SBHD: National Science Week is upon us, comprising a range of initiatives to educate old and young alike but is it really in the interest of scientists to enlighten Joe Public?
This is National Science Week, and we are invited to marvel at the wonders of science and encourage our children to do the same.
The aim, of course, is to dispel a widespread and lamentable ignorance of matters scientific, and to inspire young scientists. While the latter objective might be fulfilled, the former will not. Most adults are implacably obtuse about even the simplest scientific facts, and in truth that’s the way the scientists like it.
If the objectives of National Science Week were to be fulfilled, there would be two casualties. First, the scientists themselves would suffer a blow to their authority, much of which at present derives from public ignorance. And secondly, the single-issue groups would lose the most effective weapon in their armoury, namely bogus science.
For it is the willingness of the public at large, and the media in particular, to swallow statistics unexamined that allows us to be hoodwinked and manipulated.
The smokers’ rights organisation, Forest, delights in exposing such statistical jiggery-pokery. For instance, it is frequently asserted that 300 smokers die every day, which is shocking until you put the figure in context.
In 1990, the daily death toll in Britain was 1,758. Since smokers comprise 30 per cent of the population, it is reasonable to assume that, if their habit causes their death, the 300 would account for 30 per cent of all deaths. But they don’t. Three hundred is only 17 per cent of 1,758. If smoking were an inevitable cause of fatality, based on the percentage of the population that smokes, some 527 smokers should die every day.
“Conversely,” says Forest mischievously, “if only 17 per cent of deaths a day are those of smokers, this means that 83 per cent are of non-smokers. But non-smokers are only about 70 per cent of the population. Does this mean it is healthier to smoke?”
Seldom are “scientific” statistics challenged in that way. For instance, a few days ago, a professor announced that a baby whose parents smoke is five times more likely to be a victim of cot death than one in a non-smoking home. This alarming statistic was based on a study of cot deaths which showed that slightly more than half the fatalities were in homes where parents smoked. Which means, of course, that, in almost half the cases examined, tragedy befell non-smokers. Why?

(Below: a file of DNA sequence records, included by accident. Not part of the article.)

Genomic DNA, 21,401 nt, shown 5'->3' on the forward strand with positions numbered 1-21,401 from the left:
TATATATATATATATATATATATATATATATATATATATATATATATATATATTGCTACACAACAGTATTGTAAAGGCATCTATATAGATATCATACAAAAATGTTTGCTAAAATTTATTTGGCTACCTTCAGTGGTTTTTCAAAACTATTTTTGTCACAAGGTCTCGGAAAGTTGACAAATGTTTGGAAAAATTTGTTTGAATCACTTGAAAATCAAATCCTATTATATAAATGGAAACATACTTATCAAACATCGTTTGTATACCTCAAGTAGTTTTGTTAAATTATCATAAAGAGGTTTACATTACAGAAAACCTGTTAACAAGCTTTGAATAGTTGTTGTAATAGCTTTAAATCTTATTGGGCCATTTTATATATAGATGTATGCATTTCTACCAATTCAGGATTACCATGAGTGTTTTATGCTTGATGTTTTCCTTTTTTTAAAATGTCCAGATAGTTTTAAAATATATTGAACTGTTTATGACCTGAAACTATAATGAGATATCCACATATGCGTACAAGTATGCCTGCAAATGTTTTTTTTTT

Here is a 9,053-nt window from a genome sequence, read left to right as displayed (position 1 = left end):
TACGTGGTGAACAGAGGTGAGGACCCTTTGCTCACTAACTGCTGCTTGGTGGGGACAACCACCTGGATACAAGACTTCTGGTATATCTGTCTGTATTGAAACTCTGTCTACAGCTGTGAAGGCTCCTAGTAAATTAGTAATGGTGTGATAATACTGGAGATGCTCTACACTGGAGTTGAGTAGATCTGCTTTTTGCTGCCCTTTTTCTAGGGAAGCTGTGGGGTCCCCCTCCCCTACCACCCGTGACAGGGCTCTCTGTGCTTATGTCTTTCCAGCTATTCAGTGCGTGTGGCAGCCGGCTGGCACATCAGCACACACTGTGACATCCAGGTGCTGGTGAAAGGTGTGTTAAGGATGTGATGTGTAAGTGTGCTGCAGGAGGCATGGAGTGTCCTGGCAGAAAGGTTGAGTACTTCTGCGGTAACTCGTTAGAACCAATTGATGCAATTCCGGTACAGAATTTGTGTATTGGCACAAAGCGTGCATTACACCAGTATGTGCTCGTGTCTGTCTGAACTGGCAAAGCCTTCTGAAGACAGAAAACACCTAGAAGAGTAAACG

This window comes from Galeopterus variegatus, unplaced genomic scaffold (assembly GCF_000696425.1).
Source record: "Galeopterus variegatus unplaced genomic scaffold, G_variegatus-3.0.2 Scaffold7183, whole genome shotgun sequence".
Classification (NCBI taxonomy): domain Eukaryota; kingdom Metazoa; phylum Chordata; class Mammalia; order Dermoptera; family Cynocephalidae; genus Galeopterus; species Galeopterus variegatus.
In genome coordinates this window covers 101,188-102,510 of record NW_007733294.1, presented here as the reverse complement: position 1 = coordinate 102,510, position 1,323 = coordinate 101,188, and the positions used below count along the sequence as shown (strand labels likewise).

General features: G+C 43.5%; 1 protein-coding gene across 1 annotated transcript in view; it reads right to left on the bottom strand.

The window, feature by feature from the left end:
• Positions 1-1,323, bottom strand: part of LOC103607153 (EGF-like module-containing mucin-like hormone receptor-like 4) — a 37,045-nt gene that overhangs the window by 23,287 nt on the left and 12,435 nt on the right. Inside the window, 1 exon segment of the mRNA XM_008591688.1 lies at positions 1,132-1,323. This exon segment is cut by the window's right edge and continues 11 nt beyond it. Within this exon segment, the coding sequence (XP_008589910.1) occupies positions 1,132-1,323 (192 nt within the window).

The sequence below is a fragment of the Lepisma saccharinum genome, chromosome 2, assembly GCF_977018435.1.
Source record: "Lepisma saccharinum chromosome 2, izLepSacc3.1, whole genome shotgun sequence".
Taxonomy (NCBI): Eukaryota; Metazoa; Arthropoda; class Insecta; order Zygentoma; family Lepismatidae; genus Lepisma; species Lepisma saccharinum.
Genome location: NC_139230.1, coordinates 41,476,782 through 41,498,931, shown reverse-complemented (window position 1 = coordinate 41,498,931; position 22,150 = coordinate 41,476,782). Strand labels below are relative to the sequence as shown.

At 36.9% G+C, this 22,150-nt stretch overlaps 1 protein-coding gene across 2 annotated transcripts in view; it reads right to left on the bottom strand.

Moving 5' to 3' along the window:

As far as I know, the professor stopped short of explaining the causal connection between parental smoking and sudden infant mortality. Perhaps there isn’t one. The cause of cot death remains a mystery. Just as mysterious is the process whereby a habit which it is politically modish to deride becomes the scientifically proven cause of just about every ailment to which man is heir. It is only historical bad timing that prevents tobacco being blamed for the Black Death.
Bogus science does not rely simply on bogus statistics, it also favours bogus presentation. The National Food Alliance, a preposterous body dedicated to determining the nation’s eating habits, published a manifesto called Children: Advertisers’ Dream, Nutrition Nightmare? It purported to prove that food advertising during children’s TV was wrecking the nation’s health.
Amusingly, the publication came fully attired in the garb of a scientific document with no fewer than 171 footnotes, a sure sign of dedicated scholarship. Or was it? The Advertising Association, knowing its own rebuttal would be dismissed as special pleading, commissioned two independent reviews.
The first, by Professor Patrick Barwise, of the London Business School, concluded that “the quality of the NFA’s analysis is so poor that its actual contribution to knowledge and understanding is very limited”. The second, by independent researcher Caroline Sharp, found that many of the references either did not support the argument or were taken from the lobby group’s own previous oeuvre.
To draw on one’s own authority in order to convey authority is a sure way of disappearing up one’s own random variable.
Another feature of bogus science is that it is immune to evidence that runs contrary to what it sets out to prove. Thus a publicly-funded survey in the US was suppressed by the American Lung Association because the results showed that 70 per cent of the population were “absolutely” opposed to a ban on smoking in restaurants.
Worse than the hiding of contrary data is the deliberate manipulation of published research. Dr John Luik, head of Canadian think-tank the Niagara Institute, condemns what he calls “corrupted science”. Once again, it is the scientists’ habitual addiction to anti-smoking that stunts their statistics.
Since it is necessary for the Government and the anti-tobacco lobby to demonstrate that passive smoking poses dangers to non-smokers, science is called upon to provide the proof.
“Only science can deliver dangers with the requisite pedigree,” says Dr Luik. “And with so much at stake, the pressure to adjust, shave, create, ignore, re-evaluate, even manipulate, is enormous.”
He goes on to demonstrate a few of the tricks used, including halving the “margin of confidence” and neglecting the “two-tailed test” which incorporates the opposite hypothesis to the one being tested.
“The fact that much of society believes tobacco to be dangerous,” says Dr Luik, “creates a strong incentive to establish, and indeed enlarge, the range of smoking-induced harms, while at the same time ignoring or suppressing research that questions these received orthodoxies.”
In this National Science Week, you won’t hear much about “corrupted science, science that has been politically laundered, science that because of its corrupted status actually ceases to be science”. More’s the pity.